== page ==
A Rare Presentation Medal to Major General Charles Andrew Willou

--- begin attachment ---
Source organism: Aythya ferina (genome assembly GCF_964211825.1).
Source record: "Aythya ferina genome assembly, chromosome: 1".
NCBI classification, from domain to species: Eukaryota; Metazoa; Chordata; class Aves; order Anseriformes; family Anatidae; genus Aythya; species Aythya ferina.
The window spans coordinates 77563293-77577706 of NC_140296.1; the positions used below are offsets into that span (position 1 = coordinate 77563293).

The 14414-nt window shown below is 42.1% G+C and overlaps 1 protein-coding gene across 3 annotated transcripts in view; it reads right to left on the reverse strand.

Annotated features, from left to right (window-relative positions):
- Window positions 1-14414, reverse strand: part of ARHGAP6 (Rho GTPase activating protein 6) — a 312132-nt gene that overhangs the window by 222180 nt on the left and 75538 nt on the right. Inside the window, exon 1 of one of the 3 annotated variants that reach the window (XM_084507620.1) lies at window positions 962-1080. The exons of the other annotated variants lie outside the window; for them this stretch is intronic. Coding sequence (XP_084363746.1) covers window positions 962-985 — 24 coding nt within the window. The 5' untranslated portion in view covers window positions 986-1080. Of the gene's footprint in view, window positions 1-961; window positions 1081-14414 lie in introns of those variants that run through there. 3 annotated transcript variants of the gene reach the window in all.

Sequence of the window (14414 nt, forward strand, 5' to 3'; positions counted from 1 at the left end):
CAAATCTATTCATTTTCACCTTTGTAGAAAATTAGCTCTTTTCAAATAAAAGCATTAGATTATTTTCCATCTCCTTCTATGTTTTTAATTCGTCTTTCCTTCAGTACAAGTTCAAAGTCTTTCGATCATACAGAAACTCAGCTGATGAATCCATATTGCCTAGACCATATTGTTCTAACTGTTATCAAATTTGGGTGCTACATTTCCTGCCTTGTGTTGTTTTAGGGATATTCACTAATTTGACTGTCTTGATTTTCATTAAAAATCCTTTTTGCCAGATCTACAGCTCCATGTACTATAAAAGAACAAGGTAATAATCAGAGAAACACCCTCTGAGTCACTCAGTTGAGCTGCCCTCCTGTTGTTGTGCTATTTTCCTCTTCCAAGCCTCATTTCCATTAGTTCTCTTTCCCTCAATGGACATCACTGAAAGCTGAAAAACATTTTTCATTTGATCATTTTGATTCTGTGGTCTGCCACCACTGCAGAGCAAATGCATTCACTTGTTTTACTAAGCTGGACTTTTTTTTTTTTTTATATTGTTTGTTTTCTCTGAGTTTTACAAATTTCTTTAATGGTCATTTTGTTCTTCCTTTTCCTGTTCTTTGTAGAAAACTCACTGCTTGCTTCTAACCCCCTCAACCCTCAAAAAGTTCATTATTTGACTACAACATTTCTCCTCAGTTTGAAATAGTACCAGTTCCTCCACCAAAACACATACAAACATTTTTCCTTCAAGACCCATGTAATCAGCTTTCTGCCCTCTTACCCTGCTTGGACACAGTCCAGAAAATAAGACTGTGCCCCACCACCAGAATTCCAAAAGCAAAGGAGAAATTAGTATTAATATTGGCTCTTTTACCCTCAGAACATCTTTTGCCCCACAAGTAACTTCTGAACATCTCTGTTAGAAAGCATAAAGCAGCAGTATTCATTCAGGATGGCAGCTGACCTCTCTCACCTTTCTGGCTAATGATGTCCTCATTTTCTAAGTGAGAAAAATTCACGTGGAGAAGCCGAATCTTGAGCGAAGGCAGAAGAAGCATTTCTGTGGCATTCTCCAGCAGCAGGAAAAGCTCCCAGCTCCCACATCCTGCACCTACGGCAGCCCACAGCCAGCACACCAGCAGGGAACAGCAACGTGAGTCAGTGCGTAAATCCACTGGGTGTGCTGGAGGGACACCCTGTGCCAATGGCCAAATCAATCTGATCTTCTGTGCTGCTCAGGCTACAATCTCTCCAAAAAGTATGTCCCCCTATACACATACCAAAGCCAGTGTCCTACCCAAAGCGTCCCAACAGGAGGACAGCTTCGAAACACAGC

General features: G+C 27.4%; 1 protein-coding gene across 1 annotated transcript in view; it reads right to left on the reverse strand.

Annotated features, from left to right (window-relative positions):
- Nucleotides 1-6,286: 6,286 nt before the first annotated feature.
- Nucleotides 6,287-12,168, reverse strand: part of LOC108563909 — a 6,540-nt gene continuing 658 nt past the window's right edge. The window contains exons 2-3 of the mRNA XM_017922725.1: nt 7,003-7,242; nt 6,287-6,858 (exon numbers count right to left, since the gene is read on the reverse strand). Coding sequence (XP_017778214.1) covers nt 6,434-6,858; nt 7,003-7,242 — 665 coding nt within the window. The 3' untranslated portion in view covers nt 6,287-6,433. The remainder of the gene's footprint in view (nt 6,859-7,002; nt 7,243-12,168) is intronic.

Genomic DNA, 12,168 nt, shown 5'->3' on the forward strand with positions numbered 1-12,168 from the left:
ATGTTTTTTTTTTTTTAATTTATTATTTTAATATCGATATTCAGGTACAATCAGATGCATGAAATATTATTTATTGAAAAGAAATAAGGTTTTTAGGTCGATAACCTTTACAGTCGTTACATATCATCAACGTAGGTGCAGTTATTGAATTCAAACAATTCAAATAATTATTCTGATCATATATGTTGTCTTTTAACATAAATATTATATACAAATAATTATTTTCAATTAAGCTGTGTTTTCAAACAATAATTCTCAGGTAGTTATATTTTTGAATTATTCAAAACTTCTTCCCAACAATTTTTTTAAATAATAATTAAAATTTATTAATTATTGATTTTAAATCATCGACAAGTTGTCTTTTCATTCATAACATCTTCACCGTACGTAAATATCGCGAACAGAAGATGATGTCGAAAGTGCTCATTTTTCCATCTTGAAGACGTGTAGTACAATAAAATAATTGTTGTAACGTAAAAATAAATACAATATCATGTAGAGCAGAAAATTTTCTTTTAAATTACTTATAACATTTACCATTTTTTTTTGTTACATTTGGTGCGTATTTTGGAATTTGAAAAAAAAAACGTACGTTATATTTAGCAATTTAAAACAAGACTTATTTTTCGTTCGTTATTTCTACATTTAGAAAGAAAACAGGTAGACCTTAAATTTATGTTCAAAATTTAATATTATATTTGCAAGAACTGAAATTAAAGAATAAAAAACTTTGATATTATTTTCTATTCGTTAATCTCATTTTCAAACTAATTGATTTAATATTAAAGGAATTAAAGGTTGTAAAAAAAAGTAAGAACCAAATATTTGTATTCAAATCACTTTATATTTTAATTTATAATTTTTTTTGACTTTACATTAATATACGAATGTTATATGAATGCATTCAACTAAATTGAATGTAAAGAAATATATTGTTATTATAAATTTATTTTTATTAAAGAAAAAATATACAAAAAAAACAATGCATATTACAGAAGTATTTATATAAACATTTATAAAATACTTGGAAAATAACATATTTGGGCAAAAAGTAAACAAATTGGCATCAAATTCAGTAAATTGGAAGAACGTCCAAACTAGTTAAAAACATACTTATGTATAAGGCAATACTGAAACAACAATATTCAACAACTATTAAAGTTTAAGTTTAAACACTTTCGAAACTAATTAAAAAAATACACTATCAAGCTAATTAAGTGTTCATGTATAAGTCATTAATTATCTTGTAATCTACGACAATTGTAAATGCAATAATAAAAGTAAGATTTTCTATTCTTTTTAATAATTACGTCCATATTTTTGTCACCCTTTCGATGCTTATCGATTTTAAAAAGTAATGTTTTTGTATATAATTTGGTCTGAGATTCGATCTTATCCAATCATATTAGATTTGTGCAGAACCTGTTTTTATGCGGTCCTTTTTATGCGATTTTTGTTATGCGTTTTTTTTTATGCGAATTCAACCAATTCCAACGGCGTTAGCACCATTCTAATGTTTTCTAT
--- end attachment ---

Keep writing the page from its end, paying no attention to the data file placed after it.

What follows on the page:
A Rare Presentation Medal to Major General Charles Andrew Willou - Awarded by Chairman E. Tanaka, Federation of Autonomous Police Chief of Japan; silver medal, partially gilded, set with red cabochon glass, 39mm x 50mm, very fine. Charles Andrew Willoughby was a Major General in the U.S. Army serving as General Douglas MacArthurs Chief of Intelligence during most of World War II and the Korean Conflict. Willoughby claimed to have been born Adolf Karl (or Charles) Tscheppe-Weidenbach in the town of Heidelberg, Germany. There are numerous versions of his early life in Germany, both from him, and others. He also made claims that he had three older brothers in the German Army, and made different assertions as to whether his mother was German and/or American. On immigration to the US in 1910, he enlisted in the US Army first as a Private and rose to the rank of Sergeant and was honorably discharged. After discharge as a Sergeant in the US Army in 1913 he entered Gettysburg College with the specific intention to earn a B.A. degree and re-apply to the US Army for an officers commission. After graduation from college he spent three years teaching German and military studies. At this time he was also applying for a permanent commission as an officer to the US Army. During this period he engaged in various pro-German activities (including the publication of newspaper articles) which aroused the deep suspicion of a number of his colleagues and ultimately attracted the attention of the precursor to the FBI. He eventually did win a permanent commission to the US Army, under the name of Adolph C. Weidenbach and rose to Captain and served in WW I in the AEF (he changed his name, it is thought, at some point in the 1920s to Charles Willoughby. With respect to the recently released FBI files, it is clear Weidenbach was recalled to Washington in 1917 from overseas service as the aforementioned suspicions and investigation as to his sympathies for the Germans gained credence. The FBI files investigating him document active pro-German sentiment on Weidenbachs part and also outline the twisted and uneven nature of Willoughbys/Weidenbachs stated background. During this period of investigation, which lasted about 18 months, Weidenbach lived in Washington while suffering self described backwater postings. How and why the investigation was terminated or ended is unclear. The FBI files which were compiled between 1916 and 1918, long before Willoughby/Weibenbach was even remotely near his later historical stature, clearly paint a picture of an individual with a less than clear background and very pro-German sympathies. It is extremely hard to fathom how the person portrayed in the released files later changed his name, continued to show fascist sympathies, and subsequently rose to be one of the most important figures in American military intelligence in World War Two. MacArthur was aware of Willoughby's attitudes referring to him as "my pet fascist. Willoughby has been criticized for his actions as General MacArthurs chief of intelligence during the early months of the Korean War. After his retirement, Willoughby traveled to Spain and became an unofficial advisor to the Spanish dictator Franco. In his later years, Willoughby would publish the Foreign Intelligence Digest newspaper. He died in 1972.